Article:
Guns N' Roses' Reunion Tour: 8 Surprise Highlights, From Angus Young to Skrillex

Guns N’ Roses Not In This Lifetime Tour live at Soldier Field in Chicago on July 1, 2016.
Katarina Benzova

Guns N’ Roses photographed during the Not In This Lifetime Tour live at Soldier Field in Chicago on July 1, 2016.

Guns N’ Roses’ long-awaited reunion tour brought American fans to their na-na-na-na-knees, knees in 2016.

The rock band’s classic lineup -- including long-feuding singer Axl Rose and guitarist Slash, along with bassist Duff McKagan -- is back together for the first time in 23 years, and wallets and purses opened to pave their tour route in gold. Over nine weeks and 25 shows this summer, the North American leg of GN'R’s Not in This Lifetime… Tour has earned an incredible $132 million (as of Sept. 8). And that’s just the beginning: The tour continues in South America this fall, before hitting Asia and Australia next year. In short: The band members will each need to hire a small army of accountants to tidy up next year’s tax returns.

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So far, more than 1 million fans have been welcomed back to GN'R’s jungle, and the band didn’t disappoint. From the bone-breaking kickoff to its cash-stacking closure, revisit the best moments of GN'R’s U.S. summer tour.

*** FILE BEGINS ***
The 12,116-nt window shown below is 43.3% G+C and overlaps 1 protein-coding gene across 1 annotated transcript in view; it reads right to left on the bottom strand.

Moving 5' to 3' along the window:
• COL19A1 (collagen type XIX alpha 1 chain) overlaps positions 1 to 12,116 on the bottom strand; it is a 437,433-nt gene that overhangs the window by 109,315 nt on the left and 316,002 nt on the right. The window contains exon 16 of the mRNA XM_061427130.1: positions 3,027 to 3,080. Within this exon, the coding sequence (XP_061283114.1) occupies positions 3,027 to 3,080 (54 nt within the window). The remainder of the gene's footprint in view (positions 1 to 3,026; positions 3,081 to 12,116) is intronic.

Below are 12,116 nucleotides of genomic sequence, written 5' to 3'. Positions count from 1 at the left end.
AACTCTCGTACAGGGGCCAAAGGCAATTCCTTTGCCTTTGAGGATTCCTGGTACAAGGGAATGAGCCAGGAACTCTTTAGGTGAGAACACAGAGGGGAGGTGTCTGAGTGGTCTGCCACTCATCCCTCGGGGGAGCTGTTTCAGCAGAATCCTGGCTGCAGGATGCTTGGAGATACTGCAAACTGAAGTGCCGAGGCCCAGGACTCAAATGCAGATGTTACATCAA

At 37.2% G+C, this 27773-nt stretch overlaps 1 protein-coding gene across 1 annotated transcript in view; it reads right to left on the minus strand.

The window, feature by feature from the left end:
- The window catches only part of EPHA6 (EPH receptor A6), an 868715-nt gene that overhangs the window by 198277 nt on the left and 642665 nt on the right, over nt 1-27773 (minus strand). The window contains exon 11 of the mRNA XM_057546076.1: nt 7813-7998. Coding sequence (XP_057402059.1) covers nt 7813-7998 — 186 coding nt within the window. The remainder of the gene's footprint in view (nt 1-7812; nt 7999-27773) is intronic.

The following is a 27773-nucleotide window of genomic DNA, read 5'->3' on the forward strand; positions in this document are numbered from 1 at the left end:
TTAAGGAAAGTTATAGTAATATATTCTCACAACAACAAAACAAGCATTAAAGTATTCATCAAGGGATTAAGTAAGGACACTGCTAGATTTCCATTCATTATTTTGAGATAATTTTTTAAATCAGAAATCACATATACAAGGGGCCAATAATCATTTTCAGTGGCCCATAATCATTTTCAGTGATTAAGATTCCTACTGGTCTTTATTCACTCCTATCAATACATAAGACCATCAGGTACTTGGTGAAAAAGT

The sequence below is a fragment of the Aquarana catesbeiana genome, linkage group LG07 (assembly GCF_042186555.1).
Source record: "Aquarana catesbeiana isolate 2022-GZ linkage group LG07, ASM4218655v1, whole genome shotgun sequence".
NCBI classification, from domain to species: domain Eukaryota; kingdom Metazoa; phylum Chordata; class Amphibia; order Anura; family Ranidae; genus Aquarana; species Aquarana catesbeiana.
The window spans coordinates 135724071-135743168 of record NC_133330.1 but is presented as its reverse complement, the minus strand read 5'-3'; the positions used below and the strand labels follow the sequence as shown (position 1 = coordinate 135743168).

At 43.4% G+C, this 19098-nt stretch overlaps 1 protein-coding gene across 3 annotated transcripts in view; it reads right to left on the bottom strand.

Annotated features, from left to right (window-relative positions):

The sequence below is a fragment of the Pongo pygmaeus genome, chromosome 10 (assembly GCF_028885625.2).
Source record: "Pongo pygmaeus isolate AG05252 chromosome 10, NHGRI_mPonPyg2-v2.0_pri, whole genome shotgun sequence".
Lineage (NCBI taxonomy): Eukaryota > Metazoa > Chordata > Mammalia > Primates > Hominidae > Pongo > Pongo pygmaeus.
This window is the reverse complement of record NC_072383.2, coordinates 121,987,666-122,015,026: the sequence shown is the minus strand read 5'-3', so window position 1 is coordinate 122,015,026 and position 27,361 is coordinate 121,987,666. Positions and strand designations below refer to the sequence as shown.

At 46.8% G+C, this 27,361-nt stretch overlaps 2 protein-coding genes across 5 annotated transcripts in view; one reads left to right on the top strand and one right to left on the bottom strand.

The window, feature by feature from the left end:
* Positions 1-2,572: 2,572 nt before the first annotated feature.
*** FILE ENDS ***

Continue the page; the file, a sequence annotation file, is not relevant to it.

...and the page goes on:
1. The Band Members Actually Like Each Other

First thing’s first: Since 1993, the members of GN'R -- especially Axl and Slash -- have trashed each other in the press. This feud is among the most venomous (and long-lasting) in music. These two straight up hated each other. Booze, cocaine, women and a tireless touring schedule soured many other inter-band relations. But onstage this spring and summer, the original members were all smiles: "Everybody's getting along, everybody's playing great,” Slash said on former Aerosmith drummer Joey Kramer's radio show. “It seems so surreal to me, but everybody's really getting along great and I think everybody's come a long way and it’s all cool… We were all pretty positive that that would never happen, so it's still sort of blowing our minds." Ours too!

2. They’re On Time!

Rose is renowned for several things: That high-pitched wail. The side-to-side, hands-out/palms-down, slither-shuffle dance. The bandanas (and, in the early-‘00s, the regrettable white dreadlocks). And, of course, being late to take the stage. After the band’s implosion, Rose continued with hired guns behind him, and the Legend of the Late Axl only grew. Sometimes, he’d arrive onstage two, three, even four hours late. Seriously. But not this time. The band has even been starting early. This is Guns N’ Roses adulting.

3. Dave Grohl’s Rock Throne

How does Rose kick off the most anticipated tour in rock music? By breaking his foot at the surprise warm-up gig in early April in Los Angeles. Luckily for Rose, Dave Grohl recently suffered a similar mishap mid-tour and had a Game of Thrones-style chair crafted -- complete with “FF” lights and guitar necks aplenty -- so he could rock in place. “I wanna thank Dave Grohl for this,” Rose said at the official tour opener days later in Las Vegas. “It was very nice of him.” A friend in need is a friend indeed.

4. AC/DC’s Angus Young